Freeway frenzy on I-395 persists amid yearslong delay in updating DC signs

In the District, an interstate numbering discrepancy is contributing to a daily derby of swerving, crashing and even drivers throwing their vehicles into reverse on the Southeast/Southwest Freeway.

Now, the Federal Highway Administration is getting involved.

It has been nearly three years since the District Department of Transportation began the process of renumbering the Southeast/Southwest Freeway and 3rd Street Tunnel.

In mid-2021, the Federal Highway Administration signed off on a DDOT request to redesignate the 3rd Street Tunnel as Interstate 195 and extend Interstate 395 across the entire length of the Southeast-Southwest Freeway.

Some apps and maps, including the Lyft ridesharing app and the 2024 edition of the Rand McNally road atlas, label the tunnel and freeway by their new route numbers. However, the city’s overhead signs show the opposite.

A side-by-side collage of a paper map from the Rand McNally Road Atlas and a digital map. (WTOP/Dave Dildine, left) (Screenshot via Lyft App, right)

Apple and Google Maps, along with the app Waze, follow the older numbering scheme.

Officials at the Federal Highway Administration are concerned about the numbering discrepancies and said they have encouraged District officials to fix the problem.

“FHWA has discussed concerns with regard to inconsistencies with road signage with DDOT – and DDOT is working on a solution. DDOT is estimated to begin work on the updated signage later this year and FHWA will work with DDOT to ensure signage on the roadway is aligned with paper and digital maps,” a spokesperson told WTOP on Monday.

While the Federal Highway Administration did not specify a timeline for the execution of a route renumbering, the spokesperson made clear that local transportation departments should “implement a route renumbering through a coordinated plan to minimize any conflicting information that the public would use for navigational purposes.”

Most of the confusion arises when northbound drivers on I-395 approach the 3rd Street Tunnel. “Exit 5” was classified an exit but is also a continuation of the Southeast/Southwest Freeway. The redesign of I-395 eliminated this left exit, but the overhead signs were never changed.

Camera surveillance shows northbound vehicles suddenly weaving across multiple lanes of traffic several times a minute at the 3rd Street Tunnel ramp. Frequently, big trucks can be seen stopped on the ramp, impeding northbound traffic, or even backing up on the Interstate, attempting to reconnect with the Southeast/Southwest Freeway in reverse.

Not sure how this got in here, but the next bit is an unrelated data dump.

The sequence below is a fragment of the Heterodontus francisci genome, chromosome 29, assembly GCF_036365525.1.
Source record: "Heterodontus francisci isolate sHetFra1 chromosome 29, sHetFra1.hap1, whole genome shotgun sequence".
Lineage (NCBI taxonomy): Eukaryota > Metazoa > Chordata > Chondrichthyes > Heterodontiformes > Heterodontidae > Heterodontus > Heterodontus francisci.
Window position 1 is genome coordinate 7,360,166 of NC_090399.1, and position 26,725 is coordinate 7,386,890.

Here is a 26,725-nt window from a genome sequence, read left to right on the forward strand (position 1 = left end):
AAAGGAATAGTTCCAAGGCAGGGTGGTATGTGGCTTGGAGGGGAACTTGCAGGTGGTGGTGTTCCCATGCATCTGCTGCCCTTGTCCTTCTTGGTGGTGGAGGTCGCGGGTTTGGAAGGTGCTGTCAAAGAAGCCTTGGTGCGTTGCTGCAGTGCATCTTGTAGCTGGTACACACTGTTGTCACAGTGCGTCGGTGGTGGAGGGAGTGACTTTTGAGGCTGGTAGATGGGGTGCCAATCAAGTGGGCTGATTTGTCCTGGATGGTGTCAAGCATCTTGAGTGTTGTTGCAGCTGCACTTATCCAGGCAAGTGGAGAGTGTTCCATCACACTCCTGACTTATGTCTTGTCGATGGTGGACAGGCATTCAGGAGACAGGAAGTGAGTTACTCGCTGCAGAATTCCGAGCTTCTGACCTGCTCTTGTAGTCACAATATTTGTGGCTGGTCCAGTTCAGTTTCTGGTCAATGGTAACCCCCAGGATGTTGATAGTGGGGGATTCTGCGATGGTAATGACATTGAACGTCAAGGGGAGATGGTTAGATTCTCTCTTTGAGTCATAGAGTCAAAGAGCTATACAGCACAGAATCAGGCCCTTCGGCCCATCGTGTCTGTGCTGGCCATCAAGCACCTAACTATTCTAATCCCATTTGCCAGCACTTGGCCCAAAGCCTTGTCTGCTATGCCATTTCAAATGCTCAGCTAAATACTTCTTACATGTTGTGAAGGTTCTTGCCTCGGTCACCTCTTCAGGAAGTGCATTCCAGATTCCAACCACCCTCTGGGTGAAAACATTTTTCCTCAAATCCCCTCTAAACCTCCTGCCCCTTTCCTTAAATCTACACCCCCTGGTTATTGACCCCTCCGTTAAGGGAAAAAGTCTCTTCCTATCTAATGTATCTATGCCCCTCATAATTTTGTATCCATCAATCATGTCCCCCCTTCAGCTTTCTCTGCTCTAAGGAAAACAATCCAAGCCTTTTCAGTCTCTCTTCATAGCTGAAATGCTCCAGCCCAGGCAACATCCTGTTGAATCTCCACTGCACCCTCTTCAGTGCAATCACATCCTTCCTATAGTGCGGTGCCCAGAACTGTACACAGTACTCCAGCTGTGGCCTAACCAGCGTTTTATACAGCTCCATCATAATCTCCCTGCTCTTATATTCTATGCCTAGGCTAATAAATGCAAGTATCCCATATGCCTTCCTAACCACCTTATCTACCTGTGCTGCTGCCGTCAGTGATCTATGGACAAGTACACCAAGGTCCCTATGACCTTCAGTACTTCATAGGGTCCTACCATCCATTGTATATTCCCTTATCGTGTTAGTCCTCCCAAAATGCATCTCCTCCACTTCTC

There have been at least 164 crashes on the Southeast/Southwest Freeway within a half mile of the 3rd Street Tunnel interchange so far this year, according to WTOP Traffic Incident Management records. WTOP records and archives all known crashes on area interstates in an internal database. The crashes are verified using a proprietary traffic camera set up to monitor conditions on the Southeast/Southwest Freeway.

The renumbering process began when the District’s department of transportation sent a request to the American Association of State Highway and Transportation Officials in late 2020. To support its request, the city pointed out that “motorists are often surprised and confused by the atypical conditions presented by the termination of the I-395 and the beginning of the I-695.”

Both the association and the Federal Highway Administration approved the city’s request the following spring to renumber the freeway and the tunnel. While the changes were intended to improve clarity for drivers and road safety, the delay in updating overhead signs to match the new route numbers shown by maps and digital navigators have increased driver confusion and worsened safety.

There is a long history of confusing road signs along this stretch of freeway in Southwest D.C. In 2015, the wrong exit signs were posted in the same area. It took nearly a year to resolve the error.

WTOP has reached out to DDOT officials several times in the last year for information regarding the discrepancy but has not received a response.

Dave Dildine

A native to the Washington area, Dave Dildine is no stranger to the region's complex traffic and weather patterns. Dave joined WTOP in 2010 when the station launched its very own in-house traffic service. You can hear him "on the 8s and when it breaks" from 2 p.m. to 7 p.m. on weekdays.

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